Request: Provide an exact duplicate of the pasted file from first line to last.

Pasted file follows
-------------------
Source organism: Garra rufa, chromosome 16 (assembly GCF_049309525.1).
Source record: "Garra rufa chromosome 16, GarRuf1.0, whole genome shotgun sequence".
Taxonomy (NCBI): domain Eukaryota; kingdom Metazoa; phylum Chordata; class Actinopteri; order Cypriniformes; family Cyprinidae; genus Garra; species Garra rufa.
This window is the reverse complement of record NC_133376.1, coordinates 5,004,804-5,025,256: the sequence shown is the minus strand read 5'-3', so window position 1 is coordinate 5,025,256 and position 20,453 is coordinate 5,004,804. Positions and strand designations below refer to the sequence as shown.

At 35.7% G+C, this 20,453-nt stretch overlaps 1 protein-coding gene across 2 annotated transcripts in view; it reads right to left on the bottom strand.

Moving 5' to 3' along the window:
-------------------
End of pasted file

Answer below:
Source organism: Garra rufa, chromosome 16 (assembly GCF_049309525.1).
Source record: "Garra rufa chromosome 16, GarRuf1.0, whole genome shotgun sequence".
Taxonomy (NCBI): domain Eukaryota; kingdom Metazoa; phylum Chordata; class Actinopteri; order Cypriniformes; family Cyprinidae; genus Garra; species Garra rufa.
This window is the reverse complement of record NC_133376.1, coordinates 5,004,804-5,025,256: the sequence shown is the minus strand read 5'-3', so window position 1 is coordinate 5,025,256 and position 20,453 is coordinate 5,004,804. Positions and strand designations below refer to the sequence as shown.

At 35.7% G+C, this 20,453-nt stretch overlaps 1 protein-coding gene across 2 annotated transcripts in view; it reads right to left on the bottom strand.

Moving 5' to 3' along the window: